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The Value of Video in Premises Liability Cases

By Christina Penza
Attorneys’ Edge Productions

(This is a reprint of an article Christina Penza wrote for Advocate Magazine)

An elderly, disabled woman heads out to lunch with her family. As they leave the restaurant, her wheelchair hits a defect in the walkway. Suddenly, she’s thrown to the pavement. After rounds of treatment fail, doctors must amputate her legs. The facts of the case are clearly compelling.

But words, read or spoken, can’t convey the horror of watching the woman’s daughter hoist her mom in a hoyer-lift as the stumps of her mom’s legs come into view. They can’t show mom, in happier times, laughing on birthdays and holidays, enjoying life from her wheelchair. They can’t capture the look in mom’s eyes as she tearfully tells the camera that she now just wants ‘to die.’

That’s the power of video.

While a legal brief can present compelling facts, video hits the emotional chords that you need to win the argument. It forces the viewer to acknowledge on a visceral level, ‘This person is suffering. I can feel her pain. That could be my mother… that could be me.’

At the very least, it can make a jaded defense attorney or veteran insurance adjuster quietly think, “I wouldn’t want a jury to see this.”

Attorney Spencer Lucas of Panish, Shea and Boyle knows the value of video. He has used video documentaries to achieve his desired settlement. As Spencer puts it, “A journalist-caliber settlement video explaining the evidence is sometimes the only way to get a stubborn adjuster to see the light of day.”

With premises liability, a well-constructed video can take viewers in the mediation room – or the courtroom- directly to the scene in an intimate way. They can see and hear that one-ton, condo gate rolling slowly down its track. They can sense its heaviness as it came crashing down on your client. They can see construction rigs bouncing down the same shoddy road that left one worker paralyzed. They can peer down the elevator shaft where a worker fell several stories after a poorly trained technician failed to place an out-of-order sign.

As Attorney Lalit Kundani of Kundani & Chang LLP notes, “In a premises liability case especially, it’s often the plaintiff versus a house, a parking lot, a restaurant, or some other inanimate, impersonal setting. Video allows for that amorphous defendant to be visualized in an effective way at trial, while telling a very compelling story that remains in the jury rooms during deliberations.”

You can use video for either court or mediation – or both. It depends on the format. A Settlement Documentary, produced by experienced TV journalists, will show the strength of your case in a 10-20 minute Dateline-style video with narration. It can contain damages, liability or both. This format is a skillful blend of key interviews that can include the victim, family members, friends, co-workers, witnesses and experts – along with photos, home videos, medical records, animation, police reports and a site inspection. It will also include expertly shot, day-in-the life video that shows the current struggle that your client faces due to the defendant’s negligence. This expansive format often includes narration. It is used for mediation.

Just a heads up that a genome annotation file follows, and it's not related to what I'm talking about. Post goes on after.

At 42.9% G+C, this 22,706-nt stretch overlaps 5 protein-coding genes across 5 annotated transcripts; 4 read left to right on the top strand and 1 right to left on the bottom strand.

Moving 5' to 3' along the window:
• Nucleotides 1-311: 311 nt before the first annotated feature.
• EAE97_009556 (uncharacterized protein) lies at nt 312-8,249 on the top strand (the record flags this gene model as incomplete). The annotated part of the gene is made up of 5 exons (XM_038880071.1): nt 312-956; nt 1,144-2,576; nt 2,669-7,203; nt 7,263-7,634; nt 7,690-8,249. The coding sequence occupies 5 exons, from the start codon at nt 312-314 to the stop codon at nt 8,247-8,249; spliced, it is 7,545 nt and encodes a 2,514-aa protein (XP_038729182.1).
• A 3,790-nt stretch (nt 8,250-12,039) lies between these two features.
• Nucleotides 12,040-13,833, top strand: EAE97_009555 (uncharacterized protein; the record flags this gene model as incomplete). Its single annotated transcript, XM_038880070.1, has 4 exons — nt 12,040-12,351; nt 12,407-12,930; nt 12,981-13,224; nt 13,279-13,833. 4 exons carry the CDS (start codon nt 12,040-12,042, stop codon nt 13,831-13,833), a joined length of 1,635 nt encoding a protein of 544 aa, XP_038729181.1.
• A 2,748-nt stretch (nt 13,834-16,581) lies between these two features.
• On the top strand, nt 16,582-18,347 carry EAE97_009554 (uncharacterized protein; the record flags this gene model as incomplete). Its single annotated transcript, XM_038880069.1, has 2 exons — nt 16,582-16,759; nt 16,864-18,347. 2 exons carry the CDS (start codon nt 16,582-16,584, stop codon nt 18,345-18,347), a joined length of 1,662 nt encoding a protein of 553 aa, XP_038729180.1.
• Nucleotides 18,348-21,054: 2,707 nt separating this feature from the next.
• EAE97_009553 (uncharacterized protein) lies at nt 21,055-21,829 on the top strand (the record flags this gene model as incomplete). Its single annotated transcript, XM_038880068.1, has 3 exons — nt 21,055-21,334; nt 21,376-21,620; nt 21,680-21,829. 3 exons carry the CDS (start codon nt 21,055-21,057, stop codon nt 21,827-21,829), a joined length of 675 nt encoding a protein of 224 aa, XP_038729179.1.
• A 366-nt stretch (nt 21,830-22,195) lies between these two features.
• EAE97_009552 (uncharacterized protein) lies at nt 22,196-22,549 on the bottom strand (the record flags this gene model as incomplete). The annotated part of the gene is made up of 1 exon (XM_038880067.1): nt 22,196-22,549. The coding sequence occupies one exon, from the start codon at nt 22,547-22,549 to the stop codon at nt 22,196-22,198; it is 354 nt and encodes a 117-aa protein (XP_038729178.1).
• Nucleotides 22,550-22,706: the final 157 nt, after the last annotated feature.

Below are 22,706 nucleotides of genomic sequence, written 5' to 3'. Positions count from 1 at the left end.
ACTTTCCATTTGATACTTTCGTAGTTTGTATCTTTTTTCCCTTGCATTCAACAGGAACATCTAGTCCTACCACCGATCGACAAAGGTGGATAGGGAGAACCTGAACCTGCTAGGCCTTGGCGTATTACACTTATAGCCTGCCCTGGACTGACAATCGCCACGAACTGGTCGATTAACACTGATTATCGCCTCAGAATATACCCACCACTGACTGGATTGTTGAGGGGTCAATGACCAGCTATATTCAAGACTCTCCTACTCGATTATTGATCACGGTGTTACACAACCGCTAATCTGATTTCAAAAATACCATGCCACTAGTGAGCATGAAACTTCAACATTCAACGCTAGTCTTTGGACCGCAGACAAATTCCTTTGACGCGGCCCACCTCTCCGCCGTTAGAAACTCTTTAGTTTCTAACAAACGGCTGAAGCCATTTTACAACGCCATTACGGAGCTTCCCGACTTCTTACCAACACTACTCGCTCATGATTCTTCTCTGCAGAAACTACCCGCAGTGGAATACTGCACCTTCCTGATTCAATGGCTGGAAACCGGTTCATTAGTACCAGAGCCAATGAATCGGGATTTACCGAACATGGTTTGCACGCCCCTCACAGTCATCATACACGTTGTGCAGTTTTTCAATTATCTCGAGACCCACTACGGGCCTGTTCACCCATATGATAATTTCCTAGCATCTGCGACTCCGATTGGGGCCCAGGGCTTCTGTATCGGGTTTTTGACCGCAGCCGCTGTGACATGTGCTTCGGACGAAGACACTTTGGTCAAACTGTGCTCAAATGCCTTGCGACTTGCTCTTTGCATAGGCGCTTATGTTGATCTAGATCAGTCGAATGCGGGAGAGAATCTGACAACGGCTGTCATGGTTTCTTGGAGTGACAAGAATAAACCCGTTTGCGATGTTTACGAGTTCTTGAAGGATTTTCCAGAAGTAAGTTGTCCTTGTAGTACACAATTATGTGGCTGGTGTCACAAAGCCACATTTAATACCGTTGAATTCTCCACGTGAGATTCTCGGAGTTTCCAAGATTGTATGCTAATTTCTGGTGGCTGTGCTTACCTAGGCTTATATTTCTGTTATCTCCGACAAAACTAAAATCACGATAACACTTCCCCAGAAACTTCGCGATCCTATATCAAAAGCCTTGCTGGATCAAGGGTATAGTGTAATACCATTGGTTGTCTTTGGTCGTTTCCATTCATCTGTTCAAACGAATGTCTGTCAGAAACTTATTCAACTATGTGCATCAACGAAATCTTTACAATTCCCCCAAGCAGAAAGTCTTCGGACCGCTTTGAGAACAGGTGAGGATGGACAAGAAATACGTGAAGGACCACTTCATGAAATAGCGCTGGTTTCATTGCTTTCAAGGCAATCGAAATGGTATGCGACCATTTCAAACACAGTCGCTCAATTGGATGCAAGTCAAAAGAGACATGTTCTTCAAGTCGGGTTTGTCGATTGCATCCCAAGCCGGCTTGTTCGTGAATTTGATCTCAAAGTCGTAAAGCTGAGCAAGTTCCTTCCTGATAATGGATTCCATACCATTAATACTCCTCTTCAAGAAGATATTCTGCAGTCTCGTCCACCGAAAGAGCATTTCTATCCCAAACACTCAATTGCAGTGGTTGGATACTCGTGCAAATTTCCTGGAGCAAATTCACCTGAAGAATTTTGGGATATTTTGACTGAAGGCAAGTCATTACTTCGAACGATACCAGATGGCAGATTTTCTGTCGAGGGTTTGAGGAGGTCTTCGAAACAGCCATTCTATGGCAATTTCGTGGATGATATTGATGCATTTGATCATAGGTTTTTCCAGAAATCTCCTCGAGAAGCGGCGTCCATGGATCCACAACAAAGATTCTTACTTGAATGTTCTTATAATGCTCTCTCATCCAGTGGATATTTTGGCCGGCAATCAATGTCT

As Attorney Matt Biren of Biren Law Group video sees it, “There is simply no more powerful way to present your case at mediation than through a video brochure or day in the life film, where creativity can be unlimited, because there are no rules of evidence in mediation.”

In a premises liability case, a settlement documentary holds another unique advantage. Your case likely includes technical experts who can explain exactly why the defendant is liable, perhaps a specialist to relate the scientific reasons that the propane tank exploded or an engineering consultant who can detail the mechanics that caused that 500 pound oven to fall off the forklift and paralyze your client. Veteran journalists spend decades quickly grasping the often complex jargon of experts from every conceivable field, then making it easily digestible to viewers – and that’s what they’ll do in your video.

One more video format to consider, the stand-alone, Day-in-the-Life video, is both persuasive and versatile. It can be used for settlement but may also be admissible – if it’s done by a team that is expert in the rules of shooting reality. Just like breaking TV news, the video must be shot as it unfolds. The story is meant to capture key moments in your client’s day. The production team cannot re-shoot a scene to get a better angle. The edited video uses simple cuts, dissolves and only natural sound.

No matter what format you choose, a compelling video should take your viewers directly to the scene. They should see where the client was injured and understand why. They should feel what your client felt. When you want a mediator, opposing counsel or a jury to walk in your client’s shoes, don’t leave your case on paper. Let it come to life. A powerful video can give you the edge.
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Christina Penza is an Emmy Award winner and 6 time Emmy nominee, in addition to receiving numerous other journalism awards. She spent nearly 30 years as an investigative TV reporter and producer working mainly in NYC and LA. Christina now owns and operates Attorneys’ Edge Productions where a team of top-notch veteran journalists turn attorneys’ cases into compelling documentaries. She can be reached at Christina@attorneysedge.video

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